Donna's Reviews > Resenting the Hero

Resenting the Hero by Moira J. Moore
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's review
Mar 10, 09

bookshelves: fantasy
Read in March, 2009

I'd been putting this one off because the title and cover make it look like a romantic comedy, very possibly one of the often-terrible "girl fantasy heroine performs feats of greatness thought beyond her sex" variety.

Thankfully, it's not. It's a story about unlikely partners who have innate defensive magic that they use to protect their world from the constant threat of disaster.

It was a bit tough to get into, because there's a lot of exposition about the world and magic system right up front. Then once I did start to get to know the characters better, I found myself getting annoyed with Dunleavy, the main character. She's smart and good at her job, but she's judgmental and snarky when it comes to anything regarding her partner, Shintaro. This is all the more annoying because she tries to be more open-minded about everyone else, and it's not uncommon for her to think that she should be a bit more thoughtful about Shintaro's feelings. This starts to change towards the end, which is the main reason I'm considering reading the next book.

Apart from my frustration with the character, this one was okay. The world is interesting and the system of magic has a lot of potential. I liked the writing style apart from Dunleavy's frequent habit of mental dialogue, which I often found awkward and unnecessary.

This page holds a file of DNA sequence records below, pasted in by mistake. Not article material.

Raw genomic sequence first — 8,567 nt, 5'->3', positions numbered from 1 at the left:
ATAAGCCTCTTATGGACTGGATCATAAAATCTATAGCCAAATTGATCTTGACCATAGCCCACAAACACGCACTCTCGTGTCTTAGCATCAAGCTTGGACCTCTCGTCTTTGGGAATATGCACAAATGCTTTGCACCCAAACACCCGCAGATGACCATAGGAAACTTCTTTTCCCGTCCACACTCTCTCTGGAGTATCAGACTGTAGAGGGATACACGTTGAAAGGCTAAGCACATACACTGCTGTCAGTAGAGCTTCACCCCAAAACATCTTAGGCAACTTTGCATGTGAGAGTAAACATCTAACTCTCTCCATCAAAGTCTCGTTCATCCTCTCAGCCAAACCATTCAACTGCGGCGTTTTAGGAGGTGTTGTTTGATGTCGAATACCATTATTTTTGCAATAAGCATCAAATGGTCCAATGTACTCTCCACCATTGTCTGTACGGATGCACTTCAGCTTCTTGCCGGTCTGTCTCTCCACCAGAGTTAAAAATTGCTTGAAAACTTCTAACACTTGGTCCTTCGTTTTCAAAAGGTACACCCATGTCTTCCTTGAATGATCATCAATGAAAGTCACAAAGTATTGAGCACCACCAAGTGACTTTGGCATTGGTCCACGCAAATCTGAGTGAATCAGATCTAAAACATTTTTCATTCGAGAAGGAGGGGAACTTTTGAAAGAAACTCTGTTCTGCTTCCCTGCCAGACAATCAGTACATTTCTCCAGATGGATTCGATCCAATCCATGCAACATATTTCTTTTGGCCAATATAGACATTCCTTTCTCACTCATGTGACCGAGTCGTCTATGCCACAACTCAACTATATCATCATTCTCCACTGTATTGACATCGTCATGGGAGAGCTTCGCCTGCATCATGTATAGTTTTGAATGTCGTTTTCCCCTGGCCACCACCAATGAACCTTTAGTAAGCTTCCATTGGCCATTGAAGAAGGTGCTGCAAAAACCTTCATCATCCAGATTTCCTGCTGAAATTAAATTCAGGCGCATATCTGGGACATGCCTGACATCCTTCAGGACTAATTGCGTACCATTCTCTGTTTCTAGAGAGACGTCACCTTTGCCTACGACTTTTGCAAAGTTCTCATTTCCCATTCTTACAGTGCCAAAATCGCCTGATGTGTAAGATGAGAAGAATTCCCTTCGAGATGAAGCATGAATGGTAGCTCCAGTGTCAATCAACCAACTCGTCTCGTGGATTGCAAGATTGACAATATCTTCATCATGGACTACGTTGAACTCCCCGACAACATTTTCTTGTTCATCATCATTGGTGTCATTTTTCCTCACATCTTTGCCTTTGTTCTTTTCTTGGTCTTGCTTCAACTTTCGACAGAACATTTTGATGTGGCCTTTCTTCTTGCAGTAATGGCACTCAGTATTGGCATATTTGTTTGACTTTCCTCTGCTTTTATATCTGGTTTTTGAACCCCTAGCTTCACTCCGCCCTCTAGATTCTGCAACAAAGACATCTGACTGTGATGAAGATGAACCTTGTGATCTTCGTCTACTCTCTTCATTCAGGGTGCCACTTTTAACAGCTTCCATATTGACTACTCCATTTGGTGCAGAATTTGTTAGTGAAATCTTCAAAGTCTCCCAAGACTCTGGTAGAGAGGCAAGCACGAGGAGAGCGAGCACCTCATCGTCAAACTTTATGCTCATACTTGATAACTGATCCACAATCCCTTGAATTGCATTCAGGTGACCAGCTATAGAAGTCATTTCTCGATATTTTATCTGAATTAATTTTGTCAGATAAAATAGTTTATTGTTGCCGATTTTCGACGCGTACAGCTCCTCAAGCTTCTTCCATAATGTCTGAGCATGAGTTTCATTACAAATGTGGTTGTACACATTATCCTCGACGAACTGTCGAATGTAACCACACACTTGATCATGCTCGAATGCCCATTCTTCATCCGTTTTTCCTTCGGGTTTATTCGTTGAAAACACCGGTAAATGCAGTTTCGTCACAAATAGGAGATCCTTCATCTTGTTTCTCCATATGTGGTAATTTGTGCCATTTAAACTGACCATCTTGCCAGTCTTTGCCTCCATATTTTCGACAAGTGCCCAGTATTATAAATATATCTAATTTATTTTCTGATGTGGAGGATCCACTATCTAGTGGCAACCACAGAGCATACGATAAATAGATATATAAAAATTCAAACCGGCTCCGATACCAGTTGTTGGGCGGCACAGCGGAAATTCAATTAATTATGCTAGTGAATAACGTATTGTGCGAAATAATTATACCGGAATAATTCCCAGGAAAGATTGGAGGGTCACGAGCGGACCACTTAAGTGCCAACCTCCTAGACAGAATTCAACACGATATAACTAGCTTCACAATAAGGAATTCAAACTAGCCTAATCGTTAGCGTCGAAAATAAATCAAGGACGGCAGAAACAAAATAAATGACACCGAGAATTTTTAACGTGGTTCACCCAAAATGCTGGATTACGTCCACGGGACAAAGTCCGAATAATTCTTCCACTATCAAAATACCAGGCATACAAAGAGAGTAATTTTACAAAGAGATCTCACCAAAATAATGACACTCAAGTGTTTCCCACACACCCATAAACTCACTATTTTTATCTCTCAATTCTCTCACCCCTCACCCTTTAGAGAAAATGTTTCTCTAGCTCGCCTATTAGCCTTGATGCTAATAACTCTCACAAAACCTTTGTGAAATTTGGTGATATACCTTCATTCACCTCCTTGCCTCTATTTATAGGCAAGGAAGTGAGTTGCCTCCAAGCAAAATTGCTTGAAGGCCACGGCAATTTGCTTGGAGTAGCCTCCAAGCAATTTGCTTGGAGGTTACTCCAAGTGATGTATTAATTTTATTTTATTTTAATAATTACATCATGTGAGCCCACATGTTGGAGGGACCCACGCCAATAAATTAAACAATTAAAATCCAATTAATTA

I'll probably try the second based on the world and on Shintaro, but it may be difficult to get me to genuinely like Dunleavy after this introduction.

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Comments (showing 1-3 of 3) (3 new)

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Angie I know what you mean. I felt the same way and all I can say is definitely try the 2nd one. It's great. Not that Dunleavey changes all her colors, but she gains some much needed...perspective. :)

Donna You're right, and I'm glad I went ahead with the series. It feels like she still has a big blind spot when it comes to him, but it's more of a reasonable character trait than the disdainful way she used to think about and sometimes treat him. In the later books, she seems a lot more playful when she's snippy at him and there isn't that mean-spirited edge behind it.

Angie She really does, doesn't she? I also think she's subconsciously willing herself to ignore the complexity of her feelings for Taro.

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